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2019 NFL Draft: T.J. Hockenson fits every team’s scheme at tight end

He can block. He can catch. He can run. He’s a solid tight end.

The Buffalo Bills have a need at tight end entering the 2019 NFL Draft. Luckily for them, they should have the opportunity to pick T.J. Hockenson, an all-around tight end capable of doing it all from the tight end position (and H-back, and split out wide).

With his versatility, Hockenson will match up with every team, but let’s take a closer look at what general manager Brandon Beane, head coach Sean McDermott, and offensive coordinator Brian Daboll have done at the tight end position over the last few years.

Team fit

Hockenson grew up in a small Iowa town south of Des Moines and seems made to pair with the Bills’ decision makers for multiple reasons. As a redshirt sophomore and 21-years of age, he still has room to grow into his frame, but he already fits the mold of what they have looked for in the past at the position.

For years, McDermott and Beane worked with all-around tight end Greg Olsen with the Carolina Panthers. Olsen and Hockenson are nearly identical in terms of measurements:

T.J. Hockenson
6’5”, 251 pounds with 32 14-inch arms

Greg Olsen
6’5”, 255 pounds, 32 12-inch arms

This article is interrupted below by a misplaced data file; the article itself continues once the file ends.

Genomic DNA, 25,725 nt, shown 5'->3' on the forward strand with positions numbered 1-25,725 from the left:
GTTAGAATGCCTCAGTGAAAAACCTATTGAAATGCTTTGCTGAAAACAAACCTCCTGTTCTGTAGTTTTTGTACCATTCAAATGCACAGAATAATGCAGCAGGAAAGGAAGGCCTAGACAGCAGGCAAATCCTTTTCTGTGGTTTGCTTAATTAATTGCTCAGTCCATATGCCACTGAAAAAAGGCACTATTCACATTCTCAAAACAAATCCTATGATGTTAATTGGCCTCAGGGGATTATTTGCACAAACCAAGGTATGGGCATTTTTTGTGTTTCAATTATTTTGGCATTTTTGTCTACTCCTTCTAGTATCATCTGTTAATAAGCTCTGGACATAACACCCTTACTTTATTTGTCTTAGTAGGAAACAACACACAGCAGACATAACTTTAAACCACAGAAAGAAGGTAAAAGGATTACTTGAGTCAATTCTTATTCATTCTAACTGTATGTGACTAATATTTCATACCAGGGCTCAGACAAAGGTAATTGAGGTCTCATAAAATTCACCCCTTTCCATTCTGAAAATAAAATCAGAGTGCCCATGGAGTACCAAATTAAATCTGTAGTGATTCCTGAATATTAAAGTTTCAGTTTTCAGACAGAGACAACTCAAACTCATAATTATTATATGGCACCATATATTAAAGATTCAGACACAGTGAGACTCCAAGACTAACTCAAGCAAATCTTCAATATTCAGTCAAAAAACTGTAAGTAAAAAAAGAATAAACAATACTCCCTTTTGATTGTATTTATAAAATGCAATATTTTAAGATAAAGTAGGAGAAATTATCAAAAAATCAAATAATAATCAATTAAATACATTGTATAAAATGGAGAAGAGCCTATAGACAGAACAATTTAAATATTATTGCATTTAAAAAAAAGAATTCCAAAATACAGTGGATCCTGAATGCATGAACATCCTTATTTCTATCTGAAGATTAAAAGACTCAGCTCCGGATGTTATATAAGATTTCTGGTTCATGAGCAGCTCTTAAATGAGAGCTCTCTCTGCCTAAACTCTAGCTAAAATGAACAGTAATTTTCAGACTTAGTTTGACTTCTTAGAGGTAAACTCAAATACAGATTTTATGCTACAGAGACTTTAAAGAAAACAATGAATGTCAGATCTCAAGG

That’s not where the similarities end. Both are solid blocking in-line in addition to going out in pass routes. During McDermott and Beane’s final three years in Carolina, Olsen became the first tight end in NFL history with three straight 1000-yard seasons, catching 241 passes and scoring 16 touchdowns over that span. They also had a top-ten rushing offense during that time, topping out at second in the league in 2015, with a big-armed quarterback who was a threat to run the ball.

Looking at offensive coordinator Brian Daboll, he’s had successful tight ends at every stop. As tight ends coach for the New England Patriots from 2014-2016, he was the position coach for Rob Gronkowski, who was capable of blocking but wasn’t always all-in. Before that, Tony Moeaki (2012 Kansas City Chiefs OC) and Anthony Fasano (2011 Miami Dolphins OC) were mostly pass catchers instead of the all-around threat Hockenson provides.

Comparing Hockenson to Charles Clay, a tight end signed by the previous coaching and general manager regime, also provides a good athletic and measurement comparison. At 6’3” and 245 lbs, with 33-inch arms as measured at the Combine, Clay grew into his frame a bit, adding ten pounds during his NFL career.

Sample play: Ace Slot YAC 136 Power Flood

By Dan Lavoie

This play-action pass takes advantage of Buffalo’s speedy receivers and T.J. Hockenson’s dual-threat nature. Hockenson motioning across the line and the guard pulling after the snap are designed to fake a Power run play to the right, bringing the linebackers closer. Hockenson releases after his motion, though, running a corner route while slot receiver Zay Jones runs across the formation and John Brown clears space on the right side of the formation. Finding space in front of the safety, Hockenson can catch the pass and rumble for extra yardage.

Hockenson is marked here in his college number 38.

Here’s a look at something similar in practice:

If your tight end isn’t a great blocker, the strong safety might sit back and let the linebackers attack the running play. If you have a strong running game and great blocking from your tight end, they’d need to respect it more.